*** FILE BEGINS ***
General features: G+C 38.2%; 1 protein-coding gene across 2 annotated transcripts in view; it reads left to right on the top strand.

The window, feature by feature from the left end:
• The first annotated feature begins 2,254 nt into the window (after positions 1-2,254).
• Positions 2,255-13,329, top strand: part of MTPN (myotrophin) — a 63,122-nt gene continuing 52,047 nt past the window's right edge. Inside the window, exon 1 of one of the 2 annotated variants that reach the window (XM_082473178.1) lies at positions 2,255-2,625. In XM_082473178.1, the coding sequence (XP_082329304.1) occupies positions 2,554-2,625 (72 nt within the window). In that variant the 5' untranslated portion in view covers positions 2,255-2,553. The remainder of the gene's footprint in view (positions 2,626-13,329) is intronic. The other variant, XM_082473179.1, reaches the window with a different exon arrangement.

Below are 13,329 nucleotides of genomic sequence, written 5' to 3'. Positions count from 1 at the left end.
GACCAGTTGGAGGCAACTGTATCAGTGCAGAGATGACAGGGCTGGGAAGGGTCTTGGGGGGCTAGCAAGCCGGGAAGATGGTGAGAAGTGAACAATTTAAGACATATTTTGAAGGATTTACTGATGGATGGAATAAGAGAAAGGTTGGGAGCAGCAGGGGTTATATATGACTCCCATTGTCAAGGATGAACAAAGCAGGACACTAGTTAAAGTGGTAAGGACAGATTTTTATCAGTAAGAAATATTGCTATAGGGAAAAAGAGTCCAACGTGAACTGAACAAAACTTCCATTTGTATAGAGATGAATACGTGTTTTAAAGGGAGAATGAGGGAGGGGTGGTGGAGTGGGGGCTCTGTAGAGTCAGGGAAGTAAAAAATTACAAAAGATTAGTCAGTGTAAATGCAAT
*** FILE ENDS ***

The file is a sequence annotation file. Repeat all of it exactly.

General features: G+C 38.2%; 1 protein-coding gene across 2 annotated transcripts in view; it reads left to right on the top strand.

The window, feature by feature from the left end:
• The first annotated feature begins 2,254 nt into the window (after positions 1-2,254).
• Positions 2,255-13,329, top strand: part of MTPN (myotrophin) — a 63,122-nt gene continuing 52,047 nt past the window's right edge. Inside the window, exon 1 of one of the 2 annotated variants that reach the window (XM_082473178.1) lies at positions 2,255-2,625. In XM_082473178.1, the coding sequence (XP_082329304.1) occupies positions 2,554-2,625 (72 nt within the window). In that variant the 5' untranslated portion in view covers positions 2,255-2,553. The remainder of the gene's footprint in view (positions 2,626-13,329) is intronic. The other variant, XM_082473179.1, reaches the window with a different exon arrangement.

Below are 13,329 nucleotides of genomic sequence, written 5' to 3'. Positions count from 1 at the left end.
GACCAGTTGGAGGCAACTGTATCAGTGCAGAGATGACAGGGCTGGGAAGGGTCTTGGGGGGCTAGCAAGCCGGGAAGATGGTGAGAAGTGAACAATTTAAGACATATTTTGAAGGATTTACTGATGGATGGAATAAGAGAAAGGTTGGGAGCAGCAGGGGTTATATATGACTCCCATTGTCAAGGATGAACAAAGCAGGACACTAGTTAAAGTGGTAAGGACAGATTTTTATCAGTAAGAAATATTGCTATAGGGAAAAAGAGTCCAACGTGAACTGAACAAAACTTCCATTTGTATAGAGATGAATACGTGTTTTAAAGGGAGAATGAGGGAGGGGTGGTGGAGTGGGGGCTCTGTAGAGTCAGGGAAGTAAAAAATTACAAAAGATTAGTCAGTGTAAATGCAAT